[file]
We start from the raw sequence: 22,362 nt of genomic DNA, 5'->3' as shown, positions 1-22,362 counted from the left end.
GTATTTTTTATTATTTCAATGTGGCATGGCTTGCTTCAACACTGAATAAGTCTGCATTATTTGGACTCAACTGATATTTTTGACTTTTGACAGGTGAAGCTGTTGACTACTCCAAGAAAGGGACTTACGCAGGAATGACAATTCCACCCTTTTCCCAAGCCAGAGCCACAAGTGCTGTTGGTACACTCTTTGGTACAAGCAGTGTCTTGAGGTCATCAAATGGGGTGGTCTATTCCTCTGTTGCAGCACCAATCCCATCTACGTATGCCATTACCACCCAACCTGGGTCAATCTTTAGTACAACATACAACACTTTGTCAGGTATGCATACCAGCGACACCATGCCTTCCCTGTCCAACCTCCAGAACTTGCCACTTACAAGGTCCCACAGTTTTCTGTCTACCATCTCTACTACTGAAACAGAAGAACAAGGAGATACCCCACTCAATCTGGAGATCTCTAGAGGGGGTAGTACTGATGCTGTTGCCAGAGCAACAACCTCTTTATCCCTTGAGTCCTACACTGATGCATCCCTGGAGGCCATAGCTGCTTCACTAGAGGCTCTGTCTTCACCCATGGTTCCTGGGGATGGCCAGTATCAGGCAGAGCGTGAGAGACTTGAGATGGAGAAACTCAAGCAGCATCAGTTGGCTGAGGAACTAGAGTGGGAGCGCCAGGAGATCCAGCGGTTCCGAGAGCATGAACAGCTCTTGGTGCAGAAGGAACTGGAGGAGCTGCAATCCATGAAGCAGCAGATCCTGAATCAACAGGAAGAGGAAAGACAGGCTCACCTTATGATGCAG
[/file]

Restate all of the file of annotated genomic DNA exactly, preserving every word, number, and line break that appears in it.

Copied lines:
We start from the raw sequence: 22,362 nt of genomic DNA, 5'->3' as shown, positions 1-22,362 counted from the left end.
GTATTTTTTATTATTTCAATGTGGCATGGCTTGCTTCAACACTGAATAAGTCTGCATTATTTGGACTCAACTGATATTTTTGACTTTTGACAGGTGAAGCTGTTGACTACTCCAAGAAAGGGACTTACGCAGGAATGACAATTCCACCCTTTTCCCAAGCCAGAGCCACAAGTGCTGTTGGTACACTCTTTGGTACAAGCAGTGTCTTGAGGTCATCAAATGGGGTGGTCTATTCCTCTGTTGCAGCACCAATCCCATCTACGTATGCCATTACCACCCAACCTGGGTCAATCTTTAGTACAACATACAACACTTTGTCAGGTATGCATACCAGCGACACCATGCCTTCCCTGTCCAACCTCCAGAACTTGCCACTTACAAGGTCCCACAGTTTTCTGTCTACCATCTCTACTACTGAAACAGAAGAACAAGGAGATACCCCACTCAATCTGGAGATCTCTAGAGGGGGTAGTACTGATGCTGTTGCCAGAGCAACAACCTCTTTATCCCTTGAGTCCTACACTGATGCATCCCTGGAGGCCATAGCTGCTTCACTAGAGGCTCTGTCTTCACCCATGGTTCCTGGGGATGGCCAGTATCAGGCAGAGCGTGAGAGACTTGAGATGGAGAAACTCAAGCAGCATCAGTTGGCTGAGGAACTAGAGTGGGAGCGCCAGGAGATCCAGCGGTTCCGAGAGCATGAACAGCTCTTGGTGCAGAAGGAACTGGAGGAGCTGCAATCCATGAAGCAGCAGATCCTGAATCAACAGGAAGAGGAAAGACAGGCTCACCTTATGATGCAG